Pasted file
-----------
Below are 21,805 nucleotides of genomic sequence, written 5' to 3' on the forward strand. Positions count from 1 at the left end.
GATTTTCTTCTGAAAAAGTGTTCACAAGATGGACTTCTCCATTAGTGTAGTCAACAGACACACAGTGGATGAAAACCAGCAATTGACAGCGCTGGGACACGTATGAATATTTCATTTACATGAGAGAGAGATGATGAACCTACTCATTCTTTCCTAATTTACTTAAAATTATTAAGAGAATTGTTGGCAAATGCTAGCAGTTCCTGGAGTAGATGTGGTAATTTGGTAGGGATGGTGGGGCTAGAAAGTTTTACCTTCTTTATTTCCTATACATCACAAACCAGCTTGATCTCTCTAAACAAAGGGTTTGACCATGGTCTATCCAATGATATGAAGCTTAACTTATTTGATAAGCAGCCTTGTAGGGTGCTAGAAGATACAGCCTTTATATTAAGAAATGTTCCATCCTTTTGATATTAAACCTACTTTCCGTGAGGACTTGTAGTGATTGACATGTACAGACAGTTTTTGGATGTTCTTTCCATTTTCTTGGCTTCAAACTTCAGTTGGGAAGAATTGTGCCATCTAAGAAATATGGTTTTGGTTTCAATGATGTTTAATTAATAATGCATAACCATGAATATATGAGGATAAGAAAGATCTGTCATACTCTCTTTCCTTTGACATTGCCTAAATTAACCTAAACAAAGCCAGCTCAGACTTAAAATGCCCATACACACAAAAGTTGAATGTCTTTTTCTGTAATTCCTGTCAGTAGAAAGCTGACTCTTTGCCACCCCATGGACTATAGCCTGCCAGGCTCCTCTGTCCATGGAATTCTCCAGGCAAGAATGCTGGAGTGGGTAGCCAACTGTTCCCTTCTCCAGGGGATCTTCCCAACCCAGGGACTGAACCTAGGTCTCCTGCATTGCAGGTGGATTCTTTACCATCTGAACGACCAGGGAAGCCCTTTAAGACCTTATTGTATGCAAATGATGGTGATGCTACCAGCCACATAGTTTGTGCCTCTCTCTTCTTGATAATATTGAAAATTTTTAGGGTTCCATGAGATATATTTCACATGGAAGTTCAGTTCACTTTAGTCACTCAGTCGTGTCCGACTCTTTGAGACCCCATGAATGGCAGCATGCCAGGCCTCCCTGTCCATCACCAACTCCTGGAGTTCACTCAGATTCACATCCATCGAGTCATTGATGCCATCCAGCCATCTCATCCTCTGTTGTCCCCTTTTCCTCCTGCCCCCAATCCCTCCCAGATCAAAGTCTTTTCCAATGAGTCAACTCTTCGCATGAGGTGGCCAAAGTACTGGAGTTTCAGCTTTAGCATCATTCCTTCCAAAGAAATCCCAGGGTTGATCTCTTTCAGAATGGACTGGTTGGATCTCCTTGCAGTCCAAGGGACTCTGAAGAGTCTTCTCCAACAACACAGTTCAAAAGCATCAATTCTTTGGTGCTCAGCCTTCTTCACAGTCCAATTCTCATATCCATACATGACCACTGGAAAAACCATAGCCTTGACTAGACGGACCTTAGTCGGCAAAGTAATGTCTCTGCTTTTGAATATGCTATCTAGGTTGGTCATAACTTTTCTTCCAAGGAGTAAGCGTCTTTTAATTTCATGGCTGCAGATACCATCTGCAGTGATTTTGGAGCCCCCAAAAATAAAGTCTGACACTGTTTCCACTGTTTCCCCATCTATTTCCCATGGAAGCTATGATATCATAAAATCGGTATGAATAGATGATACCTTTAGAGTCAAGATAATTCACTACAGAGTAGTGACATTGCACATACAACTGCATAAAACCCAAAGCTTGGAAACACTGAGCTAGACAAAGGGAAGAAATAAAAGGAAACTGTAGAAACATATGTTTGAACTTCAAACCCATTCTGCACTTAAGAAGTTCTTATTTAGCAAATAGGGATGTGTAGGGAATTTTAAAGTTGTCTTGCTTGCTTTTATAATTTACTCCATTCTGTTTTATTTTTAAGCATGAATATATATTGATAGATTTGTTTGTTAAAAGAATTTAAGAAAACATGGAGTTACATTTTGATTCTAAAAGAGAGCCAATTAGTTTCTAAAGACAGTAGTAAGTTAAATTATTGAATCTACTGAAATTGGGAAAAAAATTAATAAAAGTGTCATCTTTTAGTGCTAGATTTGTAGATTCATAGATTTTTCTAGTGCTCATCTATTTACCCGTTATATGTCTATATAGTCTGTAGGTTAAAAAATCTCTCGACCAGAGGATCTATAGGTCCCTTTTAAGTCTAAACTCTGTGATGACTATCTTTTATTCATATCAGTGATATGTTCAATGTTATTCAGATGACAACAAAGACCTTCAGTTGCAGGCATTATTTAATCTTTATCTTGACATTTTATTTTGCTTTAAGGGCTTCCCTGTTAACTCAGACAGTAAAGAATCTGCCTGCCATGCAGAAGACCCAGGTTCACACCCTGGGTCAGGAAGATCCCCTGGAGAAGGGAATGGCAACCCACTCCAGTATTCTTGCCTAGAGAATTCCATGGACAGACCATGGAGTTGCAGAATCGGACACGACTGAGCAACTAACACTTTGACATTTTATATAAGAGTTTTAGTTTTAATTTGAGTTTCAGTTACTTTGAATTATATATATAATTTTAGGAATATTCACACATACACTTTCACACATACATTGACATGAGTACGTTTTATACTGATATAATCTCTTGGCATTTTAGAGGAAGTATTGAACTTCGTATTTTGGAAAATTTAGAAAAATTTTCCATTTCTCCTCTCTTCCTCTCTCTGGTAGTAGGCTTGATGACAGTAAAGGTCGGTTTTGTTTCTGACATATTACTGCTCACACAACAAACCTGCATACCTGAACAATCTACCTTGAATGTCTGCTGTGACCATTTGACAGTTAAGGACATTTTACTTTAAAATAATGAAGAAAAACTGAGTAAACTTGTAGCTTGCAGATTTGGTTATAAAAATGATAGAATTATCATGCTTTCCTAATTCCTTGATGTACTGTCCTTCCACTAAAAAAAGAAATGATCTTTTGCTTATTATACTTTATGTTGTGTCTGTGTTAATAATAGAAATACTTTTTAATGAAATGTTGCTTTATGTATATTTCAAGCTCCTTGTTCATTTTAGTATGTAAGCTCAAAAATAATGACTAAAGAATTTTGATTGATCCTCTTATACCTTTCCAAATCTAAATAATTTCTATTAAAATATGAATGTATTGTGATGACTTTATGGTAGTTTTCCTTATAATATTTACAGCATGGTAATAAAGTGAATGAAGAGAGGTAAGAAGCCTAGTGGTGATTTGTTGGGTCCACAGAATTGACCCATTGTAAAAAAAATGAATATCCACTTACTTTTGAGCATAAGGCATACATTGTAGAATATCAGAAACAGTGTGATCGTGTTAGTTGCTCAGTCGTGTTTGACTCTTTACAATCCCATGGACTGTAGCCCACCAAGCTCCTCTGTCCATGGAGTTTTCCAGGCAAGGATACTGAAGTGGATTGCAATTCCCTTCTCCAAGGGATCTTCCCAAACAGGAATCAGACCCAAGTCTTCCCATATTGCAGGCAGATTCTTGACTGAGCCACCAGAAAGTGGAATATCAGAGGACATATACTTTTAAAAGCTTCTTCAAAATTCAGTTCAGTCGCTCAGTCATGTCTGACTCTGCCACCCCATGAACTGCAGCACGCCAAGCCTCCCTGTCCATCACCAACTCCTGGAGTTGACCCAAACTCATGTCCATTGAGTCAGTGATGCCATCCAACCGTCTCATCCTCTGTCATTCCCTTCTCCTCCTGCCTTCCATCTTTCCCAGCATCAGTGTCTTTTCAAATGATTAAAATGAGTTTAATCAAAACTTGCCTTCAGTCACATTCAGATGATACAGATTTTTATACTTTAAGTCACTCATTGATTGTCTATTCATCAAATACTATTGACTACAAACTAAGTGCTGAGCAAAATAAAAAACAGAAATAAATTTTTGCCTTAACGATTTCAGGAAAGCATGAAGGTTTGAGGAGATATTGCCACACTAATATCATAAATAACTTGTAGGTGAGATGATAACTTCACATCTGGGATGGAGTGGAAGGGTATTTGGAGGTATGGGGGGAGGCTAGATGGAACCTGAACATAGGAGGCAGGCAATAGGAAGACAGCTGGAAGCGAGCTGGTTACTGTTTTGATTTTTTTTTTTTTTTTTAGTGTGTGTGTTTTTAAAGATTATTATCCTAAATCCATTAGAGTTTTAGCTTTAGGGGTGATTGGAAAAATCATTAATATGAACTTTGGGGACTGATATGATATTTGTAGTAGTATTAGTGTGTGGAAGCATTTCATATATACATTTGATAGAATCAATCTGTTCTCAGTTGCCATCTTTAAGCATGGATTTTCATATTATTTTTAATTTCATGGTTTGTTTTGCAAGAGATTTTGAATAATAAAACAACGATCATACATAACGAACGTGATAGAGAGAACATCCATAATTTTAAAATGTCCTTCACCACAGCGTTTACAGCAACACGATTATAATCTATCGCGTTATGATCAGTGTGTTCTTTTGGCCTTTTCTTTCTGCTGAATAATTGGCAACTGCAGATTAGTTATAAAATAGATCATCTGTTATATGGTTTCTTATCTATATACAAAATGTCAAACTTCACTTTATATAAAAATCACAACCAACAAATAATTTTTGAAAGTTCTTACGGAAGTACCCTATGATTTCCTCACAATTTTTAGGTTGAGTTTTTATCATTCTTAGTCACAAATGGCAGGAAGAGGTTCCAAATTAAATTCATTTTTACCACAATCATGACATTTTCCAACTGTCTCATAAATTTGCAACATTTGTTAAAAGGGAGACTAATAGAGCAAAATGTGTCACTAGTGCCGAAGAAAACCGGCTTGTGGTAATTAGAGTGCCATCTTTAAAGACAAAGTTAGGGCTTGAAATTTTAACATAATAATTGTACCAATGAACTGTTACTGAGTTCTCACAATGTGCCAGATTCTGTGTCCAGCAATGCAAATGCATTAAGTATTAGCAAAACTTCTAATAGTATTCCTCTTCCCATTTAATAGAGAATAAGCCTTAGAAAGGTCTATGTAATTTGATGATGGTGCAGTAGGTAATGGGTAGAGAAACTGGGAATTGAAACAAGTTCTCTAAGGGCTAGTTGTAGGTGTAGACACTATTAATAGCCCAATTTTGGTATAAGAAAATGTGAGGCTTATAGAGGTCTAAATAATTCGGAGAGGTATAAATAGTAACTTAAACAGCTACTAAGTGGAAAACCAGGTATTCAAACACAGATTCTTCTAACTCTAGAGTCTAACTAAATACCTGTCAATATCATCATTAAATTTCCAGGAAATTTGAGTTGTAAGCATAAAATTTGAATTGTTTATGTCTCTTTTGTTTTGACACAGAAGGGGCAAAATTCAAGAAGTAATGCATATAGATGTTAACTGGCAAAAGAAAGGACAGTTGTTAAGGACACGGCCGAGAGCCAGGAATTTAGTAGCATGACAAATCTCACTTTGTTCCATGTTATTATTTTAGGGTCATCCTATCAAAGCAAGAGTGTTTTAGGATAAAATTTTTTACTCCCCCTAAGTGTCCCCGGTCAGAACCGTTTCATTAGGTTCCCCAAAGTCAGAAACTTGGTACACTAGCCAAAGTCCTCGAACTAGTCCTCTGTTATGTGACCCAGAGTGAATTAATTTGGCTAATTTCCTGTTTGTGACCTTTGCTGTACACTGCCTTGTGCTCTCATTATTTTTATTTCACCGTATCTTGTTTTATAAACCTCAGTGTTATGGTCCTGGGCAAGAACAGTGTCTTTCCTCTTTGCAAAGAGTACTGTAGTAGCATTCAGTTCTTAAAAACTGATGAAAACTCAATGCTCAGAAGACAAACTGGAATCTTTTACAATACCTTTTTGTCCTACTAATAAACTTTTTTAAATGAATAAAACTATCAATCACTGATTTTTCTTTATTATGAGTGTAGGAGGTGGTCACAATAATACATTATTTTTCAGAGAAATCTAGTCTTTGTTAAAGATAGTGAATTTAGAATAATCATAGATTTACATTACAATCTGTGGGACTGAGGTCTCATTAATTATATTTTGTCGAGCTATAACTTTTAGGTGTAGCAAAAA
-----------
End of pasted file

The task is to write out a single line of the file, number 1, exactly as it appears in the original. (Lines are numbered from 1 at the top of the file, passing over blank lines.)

Below are 21,805 nucleotides of genomic sequence, written 5' to 3' on the forward strand. Positions count from 1 at the left end.